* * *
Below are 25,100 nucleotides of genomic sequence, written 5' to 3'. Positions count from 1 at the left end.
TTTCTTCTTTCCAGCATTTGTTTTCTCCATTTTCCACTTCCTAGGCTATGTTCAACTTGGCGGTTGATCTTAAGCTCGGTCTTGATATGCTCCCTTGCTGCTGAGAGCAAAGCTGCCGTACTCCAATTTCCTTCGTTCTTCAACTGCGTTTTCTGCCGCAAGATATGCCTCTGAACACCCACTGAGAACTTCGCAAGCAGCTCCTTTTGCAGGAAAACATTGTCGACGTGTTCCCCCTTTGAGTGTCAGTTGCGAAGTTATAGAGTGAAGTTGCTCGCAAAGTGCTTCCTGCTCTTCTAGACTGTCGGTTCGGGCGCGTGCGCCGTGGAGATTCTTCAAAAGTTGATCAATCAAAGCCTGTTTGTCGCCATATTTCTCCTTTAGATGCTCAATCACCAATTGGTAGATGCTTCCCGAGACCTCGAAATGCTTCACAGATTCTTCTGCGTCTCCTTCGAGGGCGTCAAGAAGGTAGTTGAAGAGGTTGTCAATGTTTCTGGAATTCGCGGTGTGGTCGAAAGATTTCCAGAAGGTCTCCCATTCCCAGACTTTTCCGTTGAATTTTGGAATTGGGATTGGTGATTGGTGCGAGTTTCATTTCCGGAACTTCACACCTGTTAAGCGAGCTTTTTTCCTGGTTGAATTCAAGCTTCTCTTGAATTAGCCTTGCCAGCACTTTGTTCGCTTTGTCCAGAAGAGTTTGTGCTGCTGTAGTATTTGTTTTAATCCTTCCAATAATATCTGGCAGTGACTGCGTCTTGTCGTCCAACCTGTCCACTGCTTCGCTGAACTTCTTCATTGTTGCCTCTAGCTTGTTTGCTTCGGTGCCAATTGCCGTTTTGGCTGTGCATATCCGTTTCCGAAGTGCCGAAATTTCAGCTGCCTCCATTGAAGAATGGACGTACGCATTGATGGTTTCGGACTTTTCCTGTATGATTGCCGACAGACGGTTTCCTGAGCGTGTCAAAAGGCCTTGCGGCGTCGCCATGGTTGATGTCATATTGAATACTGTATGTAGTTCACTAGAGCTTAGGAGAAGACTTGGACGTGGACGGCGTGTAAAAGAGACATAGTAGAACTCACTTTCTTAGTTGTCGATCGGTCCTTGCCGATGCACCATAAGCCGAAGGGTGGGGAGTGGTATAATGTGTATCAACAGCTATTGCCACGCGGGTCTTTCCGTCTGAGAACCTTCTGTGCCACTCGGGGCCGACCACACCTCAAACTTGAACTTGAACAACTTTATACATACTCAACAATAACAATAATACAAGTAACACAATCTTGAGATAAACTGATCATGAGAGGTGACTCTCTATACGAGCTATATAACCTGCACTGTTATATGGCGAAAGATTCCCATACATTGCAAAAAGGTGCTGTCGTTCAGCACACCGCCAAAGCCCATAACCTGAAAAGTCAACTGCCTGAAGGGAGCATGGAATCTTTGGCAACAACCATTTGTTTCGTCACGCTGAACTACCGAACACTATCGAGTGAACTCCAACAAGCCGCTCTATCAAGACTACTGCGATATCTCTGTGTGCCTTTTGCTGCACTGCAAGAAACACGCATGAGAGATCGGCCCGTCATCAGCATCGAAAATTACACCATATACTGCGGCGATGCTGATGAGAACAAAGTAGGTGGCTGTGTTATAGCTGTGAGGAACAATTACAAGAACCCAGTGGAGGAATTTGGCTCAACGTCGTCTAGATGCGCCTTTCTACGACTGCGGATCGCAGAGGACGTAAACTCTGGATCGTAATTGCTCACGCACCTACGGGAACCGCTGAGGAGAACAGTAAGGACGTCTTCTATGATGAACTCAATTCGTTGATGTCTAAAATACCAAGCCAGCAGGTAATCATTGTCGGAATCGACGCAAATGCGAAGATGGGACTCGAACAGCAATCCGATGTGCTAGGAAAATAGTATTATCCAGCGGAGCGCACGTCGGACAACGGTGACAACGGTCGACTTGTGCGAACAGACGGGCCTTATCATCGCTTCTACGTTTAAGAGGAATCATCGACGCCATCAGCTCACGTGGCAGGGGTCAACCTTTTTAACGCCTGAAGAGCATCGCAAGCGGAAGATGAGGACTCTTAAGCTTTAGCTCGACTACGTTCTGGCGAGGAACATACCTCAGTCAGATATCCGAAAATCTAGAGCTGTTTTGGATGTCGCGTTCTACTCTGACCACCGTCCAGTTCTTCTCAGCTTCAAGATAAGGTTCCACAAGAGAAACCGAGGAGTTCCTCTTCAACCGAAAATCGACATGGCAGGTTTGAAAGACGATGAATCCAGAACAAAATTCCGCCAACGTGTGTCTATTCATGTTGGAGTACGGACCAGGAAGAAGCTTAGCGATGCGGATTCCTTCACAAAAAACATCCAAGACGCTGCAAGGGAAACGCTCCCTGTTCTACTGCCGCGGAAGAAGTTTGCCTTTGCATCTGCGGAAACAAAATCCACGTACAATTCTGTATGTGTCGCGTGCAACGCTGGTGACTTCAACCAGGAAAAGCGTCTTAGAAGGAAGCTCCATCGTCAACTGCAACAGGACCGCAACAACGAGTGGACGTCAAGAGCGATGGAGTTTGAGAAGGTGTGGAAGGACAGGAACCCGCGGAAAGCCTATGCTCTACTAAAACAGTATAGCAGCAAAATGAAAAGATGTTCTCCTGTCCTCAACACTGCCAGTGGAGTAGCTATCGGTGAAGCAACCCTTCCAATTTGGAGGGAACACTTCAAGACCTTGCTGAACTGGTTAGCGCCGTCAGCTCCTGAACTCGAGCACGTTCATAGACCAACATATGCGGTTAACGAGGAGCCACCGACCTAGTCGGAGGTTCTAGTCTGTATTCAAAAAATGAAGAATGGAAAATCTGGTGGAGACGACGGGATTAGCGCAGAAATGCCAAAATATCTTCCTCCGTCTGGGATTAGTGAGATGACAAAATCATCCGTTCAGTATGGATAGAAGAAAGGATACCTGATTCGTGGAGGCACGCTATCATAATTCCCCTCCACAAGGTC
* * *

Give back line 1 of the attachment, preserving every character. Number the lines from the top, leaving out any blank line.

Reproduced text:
Below are 25,100 nucleotides of genomic sequence, written 5' to 3'. Positions count from 1 at the left end.